Paul is turning their eyes back toward God’s Word. He offers proof from the scriptures, that the Gospel they had received was the whole truth, and sufficient in itself to save them. He also reminds them of what they had experienced before the legalizers arrived. They had already been born again, and they had already received the Spirit before the Legalizers ever arrived. He asks them, then, in verse two:

2 This only would I learn of you, Received ye the Spirit by the works of the law, or by the hearing of faith?

Paul confirms that these believers had received the Holy Spirit and implies that they themselves knew this was true. He then poses the question, “How was it that you received the Spirit: by keeping the Law?” Obviously, as lost sinners—Gentiles, to boot—this was not what had happened, nor could it have happened. They knew nothing of the Law, nor had they made any attempt to keep it. And in addition Paul had preached the Gospel of Grace—the Cross of Christ; he certainly did not preach the Law. He contrasts the concept of Law-keeping with the opposite—the hearing of faith. They knew three things:

  1. They had originally been offered that true Gospel, as Paul preached it;
  2. They had believed it, and
  3. They had received the Holy Spirit,

ALL without works—just by Grace, through faith. As we have seen earlier, that is the only way that anyone in the history of the world has been saved: it has always been by Grace, through Faith. There are no exceptions. Now, with that truth as the backdrop, Paul holds up their current error to show it for the folly that it is:

3 Are ye so foolish? having begun in the Spirit, are ye now made perfect by the flesh?

He says, in effect, “How can you be such fools as to think that you could begin by the Holy Spirit, but improve upon your position through your own works, and somehow, through your own effort, “perfect” your relationship with the God who gave his life to save you? You imply that His works were not enough, but that— somehow—yours are!  What incredible folly!”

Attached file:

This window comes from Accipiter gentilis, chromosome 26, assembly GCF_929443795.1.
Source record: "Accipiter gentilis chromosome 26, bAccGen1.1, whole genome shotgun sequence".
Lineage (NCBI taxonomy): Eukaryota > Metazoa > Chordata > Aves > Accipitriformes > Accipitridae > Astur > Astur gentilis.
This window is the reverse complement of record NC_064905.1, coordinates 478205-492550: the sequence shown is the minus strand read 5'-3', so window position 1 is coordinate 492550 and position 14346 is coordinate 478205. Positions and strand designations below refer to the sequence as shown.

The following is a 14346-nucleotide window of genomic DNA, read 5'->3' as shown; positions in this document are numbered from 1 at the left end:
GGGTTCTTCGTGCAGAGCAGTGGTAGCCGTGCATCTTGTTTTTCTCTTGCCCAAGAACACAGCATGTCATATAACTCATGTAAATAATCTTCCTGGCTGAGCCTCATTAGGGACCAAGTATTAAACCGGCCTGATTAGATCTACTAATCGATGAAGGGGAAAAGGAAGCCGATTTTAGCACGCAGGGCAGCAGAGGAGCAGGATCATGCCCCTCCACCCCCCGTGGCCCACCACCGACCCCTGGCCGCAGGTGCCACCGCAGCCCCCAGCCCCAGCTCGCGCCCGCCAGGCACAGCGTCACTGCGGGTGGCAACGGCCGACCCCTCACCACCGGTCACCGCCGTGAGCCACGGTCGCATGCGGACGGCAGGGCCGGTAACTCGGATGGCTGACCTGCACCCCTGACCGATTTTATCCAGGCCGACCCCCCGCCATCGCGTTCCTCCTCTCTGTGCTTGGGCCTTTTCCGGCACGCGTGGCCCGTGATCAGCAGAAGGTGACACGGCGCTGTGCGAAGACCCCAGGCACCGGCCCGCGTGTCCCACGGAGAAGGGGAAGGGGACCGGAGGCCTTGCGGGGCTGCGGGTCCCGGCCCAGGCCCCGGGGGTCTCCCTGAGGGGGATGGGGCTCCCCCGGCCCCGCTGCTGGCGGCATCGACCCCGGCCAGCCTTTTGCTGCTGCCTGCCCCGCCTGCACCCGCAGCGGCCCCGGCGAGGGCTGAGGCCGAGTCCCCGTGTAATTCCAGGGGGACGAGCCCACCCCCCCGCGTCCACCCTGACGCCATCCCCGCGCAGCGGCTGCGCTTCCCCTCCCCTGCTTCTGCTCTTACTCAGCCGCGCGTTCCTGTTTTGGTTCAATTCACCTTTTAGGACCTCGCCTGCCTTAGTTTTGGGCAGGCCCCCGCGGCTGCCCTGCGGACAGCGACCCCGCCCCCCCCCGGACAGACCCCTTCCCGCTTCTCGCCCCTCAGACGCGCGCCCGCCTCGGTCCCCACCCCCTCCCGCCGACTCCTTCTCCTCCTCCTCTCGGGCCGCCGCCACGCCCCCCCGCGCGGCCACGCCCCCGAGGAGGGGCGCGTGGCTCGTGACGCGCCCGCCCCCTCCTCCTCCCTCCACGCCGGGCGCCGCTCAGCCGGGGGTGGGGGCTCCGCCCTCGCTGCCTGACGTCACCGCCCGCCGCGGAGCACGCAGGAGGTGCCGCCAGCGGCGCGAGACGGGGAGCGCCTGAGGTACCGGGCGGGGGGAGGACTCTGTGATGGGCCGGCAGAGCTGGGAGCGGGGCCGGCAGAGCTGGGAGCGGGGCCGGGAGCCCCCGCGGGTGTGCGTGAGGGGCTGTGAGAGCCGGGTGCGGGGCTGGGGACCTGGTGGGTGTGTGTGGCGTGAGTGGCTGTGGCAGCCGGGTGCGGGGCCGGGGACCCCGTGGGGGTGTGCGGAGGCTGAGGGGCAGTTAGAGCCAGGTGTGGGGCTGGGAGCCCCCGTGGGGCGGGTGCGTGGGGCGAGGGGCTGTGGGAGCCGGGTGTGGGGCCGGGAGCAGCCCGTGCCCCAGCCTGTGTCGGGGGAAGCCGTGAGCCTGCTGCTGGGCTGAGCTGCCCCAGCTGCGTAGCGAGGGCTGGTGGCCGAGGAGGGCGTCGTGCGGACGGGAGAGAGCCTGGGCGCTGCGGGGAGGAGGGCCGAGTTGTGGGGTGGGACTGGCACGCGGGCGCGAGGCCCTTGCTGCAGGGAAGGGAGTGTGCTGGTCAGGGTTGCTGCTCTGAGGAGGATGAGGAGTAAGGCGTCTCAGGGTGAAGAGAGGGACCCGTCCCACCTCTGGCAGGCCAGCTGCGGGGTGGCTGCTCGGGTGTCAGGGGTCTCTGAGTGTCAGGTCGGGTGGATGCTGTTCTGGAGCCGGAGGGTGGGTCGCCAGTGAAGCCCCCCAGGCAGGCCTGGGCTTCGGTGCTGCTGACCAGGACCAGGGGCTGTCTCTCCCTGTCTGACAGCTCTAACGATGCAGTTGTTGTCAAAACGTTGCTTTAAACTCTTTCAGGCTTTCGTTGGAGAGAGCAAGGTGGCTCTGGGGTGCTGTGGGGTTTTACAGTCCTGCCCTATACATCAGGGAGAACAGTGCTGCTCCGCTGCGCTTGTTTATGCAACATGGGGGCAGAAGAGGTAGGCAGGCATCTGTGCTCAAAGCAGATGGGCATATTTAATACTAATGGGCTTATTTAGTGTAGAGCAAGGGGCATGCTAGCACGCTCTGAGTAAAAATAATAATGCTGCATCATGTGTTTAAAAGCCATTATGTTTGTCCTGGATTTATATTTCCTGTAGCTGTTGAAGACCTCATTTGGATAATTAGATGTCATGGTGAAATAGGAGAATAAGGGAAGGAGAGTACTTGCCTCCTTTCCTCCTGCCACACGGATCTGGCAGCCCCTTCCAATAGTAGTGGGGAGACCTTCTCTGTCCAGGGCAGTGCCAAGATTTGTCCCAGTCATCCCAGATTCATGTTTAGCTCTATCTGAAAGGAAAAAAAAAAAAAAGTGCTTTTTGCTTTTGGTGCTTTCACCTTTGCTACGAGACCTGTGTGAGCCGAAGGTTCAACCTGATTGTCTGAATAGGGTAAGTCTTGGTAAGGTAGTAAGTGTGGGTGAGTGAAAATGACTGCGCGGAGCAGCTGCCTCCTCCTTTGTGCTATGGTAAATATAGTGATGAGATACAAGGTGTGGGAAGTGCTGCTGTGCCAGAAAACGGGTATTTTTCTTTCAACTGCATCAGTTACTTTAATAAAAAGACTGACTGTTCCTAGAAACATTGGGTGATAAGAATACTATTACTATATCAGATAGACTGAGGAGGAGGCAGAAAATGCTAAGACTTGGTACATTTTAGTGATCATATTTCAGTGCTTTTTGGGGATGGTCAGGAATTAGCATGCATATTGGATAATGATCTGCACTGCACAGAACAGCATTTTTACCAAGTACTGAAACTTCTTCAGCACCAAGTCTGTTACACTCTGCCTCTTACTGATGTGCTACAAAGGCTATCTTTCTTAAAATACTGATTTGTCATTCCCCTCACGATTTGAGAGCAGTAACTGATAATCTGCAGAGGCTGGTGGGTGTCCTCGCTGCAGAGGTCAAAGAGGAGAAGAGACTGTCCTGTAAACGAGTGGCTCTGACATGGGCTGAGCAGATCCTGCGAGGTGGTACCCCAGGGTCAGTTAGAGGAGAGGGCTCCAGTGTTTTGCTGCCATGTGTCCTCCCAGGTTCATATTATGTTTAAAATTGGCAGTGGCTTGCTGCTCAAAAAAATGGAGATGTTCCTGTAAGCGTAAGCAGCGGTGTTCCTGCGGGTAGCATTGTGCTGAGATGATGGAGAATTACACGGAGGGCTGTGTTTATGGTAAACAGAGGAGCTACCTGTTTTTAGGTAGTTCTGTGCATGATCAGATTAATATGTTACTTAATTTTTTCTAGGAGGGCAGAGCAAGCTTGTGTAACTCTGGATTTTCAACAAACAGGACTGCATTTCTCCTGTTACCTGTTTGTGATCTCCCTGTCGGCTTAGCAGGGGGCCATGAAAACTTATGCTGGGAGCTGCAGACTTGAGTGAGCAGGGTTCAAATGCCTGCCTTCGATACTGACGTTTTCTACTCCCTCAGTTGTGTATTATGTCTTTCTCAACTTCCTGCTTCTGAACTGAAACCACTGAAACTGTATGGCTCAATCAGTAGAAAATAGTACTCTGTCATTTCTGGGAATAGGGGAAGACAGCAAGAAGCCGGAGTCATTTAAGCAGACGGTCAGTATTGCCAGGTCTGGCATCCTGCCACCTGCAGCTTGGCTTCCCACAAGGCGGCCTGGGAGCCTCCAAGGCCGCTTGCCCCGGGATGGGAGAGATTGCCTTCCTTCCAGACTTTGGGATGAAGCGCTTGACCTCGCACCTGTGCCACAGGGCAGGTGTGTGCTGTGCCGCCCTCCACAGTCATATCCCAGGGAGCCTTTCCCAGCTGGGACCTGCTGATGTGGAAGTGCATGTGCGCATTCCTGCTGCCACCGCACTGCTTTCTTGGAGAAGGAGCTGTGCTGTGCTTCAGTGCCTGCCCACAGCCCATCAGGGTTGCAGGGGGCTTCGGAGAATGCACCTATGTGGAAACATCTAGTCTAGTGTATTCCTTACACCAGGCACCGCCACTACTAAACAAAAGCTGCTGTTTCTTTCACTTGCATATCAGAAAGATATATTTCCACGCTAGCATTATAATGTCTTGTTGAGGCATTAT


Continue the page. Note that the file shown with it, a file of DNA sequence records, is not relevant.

In fact, as I think of it today, it seems utterly blasphemous to suggest that “Well, poor old Jesus made a nice try, but He really couldn’t manage the job! So I’ll just step in and show Him how it should be done!” That is incredible arrogance, and actually denies the Deity of Christ, because if God, by definition, is All Wise and All Powerful, then Jesus could not be God in the Flesh, and fail to accomplish what, from the Cross, He claimed to have completed. When He said, “It is finished!”, that statement included the purging of all the sins of the whole world. Otherwise his original mission statement (John 3:17) was false. He said “God sent not his Son into the world to condemn the world, but that the World through him might be saved.”

We need to turn our eyes to God’s Word, and believe Him. Paul turned the Galatian believers’ eyes toward God’s Word; Paul was the faithful witness, and the Legalizers were the false witnesses. All through this letter, Paul reminds the believers of Old Testament truths that pointed to the New Testament realities of the Church age. Let’s follow the rest of Paul’s argument:

The Negative Evidence

4 Have ye suffered so many things in vain? if it be yet in vain.